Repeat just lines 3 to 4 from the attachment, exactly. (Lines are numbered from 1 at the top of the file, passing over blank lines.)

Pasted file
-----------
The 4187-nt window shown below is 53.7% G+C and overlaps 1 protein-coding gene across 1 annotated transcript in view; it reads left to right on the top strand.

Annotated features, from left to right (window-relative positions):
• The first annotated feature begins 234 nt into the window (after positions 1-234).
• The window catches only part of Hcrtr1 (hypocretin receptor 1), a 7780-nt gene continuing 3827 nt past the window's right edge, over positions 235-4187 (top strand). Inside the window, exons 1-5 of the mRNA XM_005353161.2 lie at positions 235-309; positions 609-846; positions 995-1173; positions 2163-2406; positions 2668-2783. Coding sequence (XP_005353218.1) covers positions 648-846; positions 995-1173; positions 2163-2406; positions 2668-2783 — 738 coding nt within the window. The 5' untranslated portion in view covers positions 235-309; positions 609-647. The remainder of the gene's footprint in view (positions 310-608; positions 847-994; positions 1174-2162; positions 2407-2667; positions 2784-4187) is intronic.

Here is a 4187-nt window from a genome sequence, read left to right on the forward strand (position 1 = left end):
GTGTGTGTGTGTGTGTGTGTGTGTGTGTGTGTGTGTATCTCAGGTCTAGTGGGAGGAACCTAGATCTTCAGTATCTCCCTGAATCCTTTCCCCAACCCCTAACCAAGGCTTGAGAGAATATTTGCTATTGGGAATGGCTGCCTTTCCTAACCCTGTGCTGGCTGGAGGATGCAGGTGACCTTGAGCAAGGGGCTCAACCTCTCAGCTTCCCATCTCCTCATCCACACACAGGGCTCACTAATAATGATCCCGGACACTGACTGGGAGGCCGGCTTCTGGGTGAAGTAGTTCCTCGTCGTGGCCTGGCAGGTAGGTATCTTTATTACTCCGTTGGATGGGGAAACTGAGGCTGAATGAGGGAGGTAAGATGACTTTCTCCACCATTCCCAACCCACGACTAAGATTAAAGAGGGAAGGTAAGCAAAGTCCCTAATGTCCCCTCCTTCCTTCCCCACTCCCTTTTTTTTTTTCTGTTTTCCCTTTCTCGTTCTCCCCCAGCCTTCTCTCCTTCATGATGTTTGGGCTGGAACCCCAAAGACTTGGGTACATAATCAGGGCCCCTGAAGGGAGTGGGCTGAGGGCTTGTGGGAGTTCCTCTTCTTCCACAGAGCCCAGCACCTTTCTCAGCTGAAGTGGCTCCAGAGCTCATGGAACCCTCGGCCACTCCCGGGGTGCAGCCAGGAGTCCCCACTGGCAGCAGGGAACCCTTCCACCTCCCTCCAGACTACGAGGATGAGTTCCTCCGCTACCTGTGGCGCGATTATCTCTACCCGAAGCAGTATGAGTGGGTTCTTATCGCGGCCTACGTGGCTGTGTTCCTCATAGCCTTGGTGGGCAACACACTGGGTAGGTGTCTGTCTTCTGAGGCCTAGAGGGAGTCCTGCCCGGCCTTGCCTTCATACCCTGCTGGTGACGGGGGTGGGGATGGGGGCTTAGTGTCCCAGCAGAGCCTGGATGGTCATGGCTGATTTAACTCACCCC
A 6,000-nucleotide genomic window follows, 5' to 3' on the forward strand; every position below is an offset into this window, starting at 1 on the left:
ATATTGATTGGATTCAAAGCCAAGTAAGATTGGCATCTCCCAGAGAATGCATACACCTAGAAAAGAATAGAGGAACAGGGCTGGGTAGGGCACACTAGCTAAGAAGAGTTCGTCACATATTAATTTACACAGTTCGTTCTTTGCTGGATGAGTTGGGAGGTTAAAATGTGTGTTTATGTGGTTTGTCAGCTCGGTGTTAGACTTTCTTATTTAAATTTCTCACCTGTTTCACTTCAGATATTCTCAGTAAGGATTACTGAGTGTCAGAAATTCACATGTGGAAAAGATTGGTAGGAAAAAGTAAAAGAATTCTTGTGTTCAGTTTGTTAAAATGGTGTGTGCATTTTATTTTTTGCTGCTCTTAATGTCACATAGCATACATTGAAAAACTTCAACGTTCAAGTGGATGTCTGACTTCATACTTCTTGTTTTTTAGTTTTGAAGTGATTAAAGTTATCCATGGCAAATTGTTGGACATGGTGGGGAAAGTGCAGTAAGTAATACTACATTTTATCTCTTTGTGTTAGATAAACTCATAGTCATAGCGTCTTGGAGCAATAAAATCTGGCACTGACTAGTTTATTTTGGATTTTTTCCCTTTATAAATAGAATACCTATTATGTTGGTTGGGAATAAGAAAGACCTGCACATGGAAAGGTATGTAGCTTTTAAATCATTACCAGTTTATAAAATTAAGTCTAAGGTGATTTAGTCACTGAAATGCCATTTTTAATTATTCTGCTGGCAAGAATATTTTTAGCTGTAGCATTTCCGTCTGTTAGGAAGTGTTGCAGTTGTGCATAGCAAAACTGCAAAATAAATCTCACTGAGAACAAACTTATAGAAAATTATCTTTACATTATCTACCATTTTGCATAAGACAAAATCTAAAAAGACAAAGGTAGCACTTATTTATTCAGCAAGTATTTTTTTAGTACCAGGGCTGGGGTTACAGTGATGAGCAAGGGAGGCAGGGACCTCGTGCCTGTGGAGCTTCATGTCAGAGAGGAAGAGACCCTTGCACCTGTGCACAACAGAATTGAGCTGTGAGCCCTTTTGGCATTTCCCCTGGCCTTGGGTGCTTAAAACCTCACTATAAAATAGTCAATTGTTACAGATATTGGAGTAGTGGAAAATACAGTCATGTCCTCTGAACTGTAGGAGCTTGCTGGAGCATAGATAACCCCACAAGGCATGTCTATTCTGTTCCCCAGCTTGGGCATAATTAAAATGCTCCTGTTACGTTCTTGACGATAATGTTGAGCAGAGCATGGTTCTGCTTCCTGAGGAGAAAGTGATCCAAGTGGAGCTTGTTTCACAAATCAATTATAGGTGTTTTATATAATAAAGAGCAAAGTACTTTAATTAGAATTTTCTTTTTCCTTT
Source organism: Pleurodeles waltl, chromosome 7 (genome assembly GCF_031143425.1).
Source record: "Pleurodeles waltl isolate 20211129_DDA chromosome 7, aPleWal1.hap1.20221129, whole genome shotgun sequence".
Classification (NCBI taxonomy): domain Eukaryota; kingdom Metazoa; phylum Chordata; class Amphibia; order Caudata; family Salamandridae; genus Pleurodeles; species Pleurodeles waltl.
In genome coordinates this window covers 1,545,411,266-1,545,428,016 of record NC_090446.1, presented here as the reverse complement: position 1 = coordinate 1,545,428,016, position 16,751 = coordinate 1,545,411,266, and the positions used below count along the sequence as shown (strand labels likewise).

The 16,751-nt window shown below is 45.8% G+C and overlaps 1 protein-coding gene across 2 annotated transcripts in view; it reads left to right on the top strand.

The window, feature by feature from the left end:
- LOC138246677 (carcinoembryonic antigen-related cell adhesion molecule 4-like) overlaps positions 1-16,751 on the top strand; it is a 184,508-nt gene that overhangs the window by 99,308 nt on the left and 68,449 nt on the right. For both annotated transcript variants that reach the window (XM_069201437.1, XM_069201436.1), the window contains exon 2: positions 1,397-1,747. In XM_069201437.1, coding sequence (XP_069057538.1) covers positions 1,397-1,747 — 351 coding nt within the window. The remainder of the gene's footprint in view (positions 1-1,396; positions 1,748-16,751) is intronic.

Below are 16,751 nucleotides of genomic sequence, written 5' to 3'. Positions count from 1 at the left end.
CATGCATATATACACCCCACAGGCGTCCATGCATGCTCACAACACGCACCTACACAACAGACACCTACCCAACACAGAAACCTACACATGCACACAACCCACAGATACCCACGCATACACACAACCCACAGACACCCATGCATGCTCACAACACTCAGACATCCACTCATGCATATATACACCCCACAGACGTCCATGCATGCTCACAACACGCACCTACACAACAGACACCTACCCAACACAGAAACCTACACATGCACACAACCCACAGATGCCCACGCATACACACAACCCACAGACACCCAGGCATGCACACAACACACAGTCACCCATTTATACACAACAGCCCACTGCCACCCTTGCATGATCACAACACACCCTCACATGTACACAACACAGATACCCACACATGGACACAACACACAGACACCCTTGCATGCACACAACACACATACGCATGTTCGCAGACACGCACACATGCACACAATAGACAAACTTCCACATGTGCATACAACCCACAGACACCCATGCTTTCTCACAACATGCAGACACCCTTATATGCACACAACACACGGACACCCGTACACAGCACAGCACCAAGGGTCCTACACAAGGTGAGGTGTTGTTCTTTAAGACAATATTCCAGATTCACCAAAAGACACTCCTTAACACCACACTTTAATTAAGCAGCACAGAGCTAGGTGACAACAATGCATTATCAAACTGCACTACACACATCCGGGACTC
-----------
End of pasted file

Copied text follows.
• The first annotated feature begins 234 nt into the window (after positions 1-234).
• The window catches only part of Hcrtr1 (hypocretin receptor 1), a 7780-nt gene continuing 3827 nt past the window's right edge, over positions 235-4187 (top strand). Inside the window, exons 1-5 of the mRNA XM_005353161.2 lie at positions 235-309; positions 609-846; positions 995-1173; positions 2163-2406; positions 2668-2783. Coding sequence (XP_005353218.1) covers positions 648-846; positions 995-1173; positions 2163-2406; positions 2668-2783 — 738 coding nt within the window. The 5' untranslated portion in view covers positions 235-309; positions 609-647. The remainder of the gene's footprint in view (positions 310-608; positions 847-994; positions 1174-2162; positions 2407-2667; positions 2784-4187) is intronic.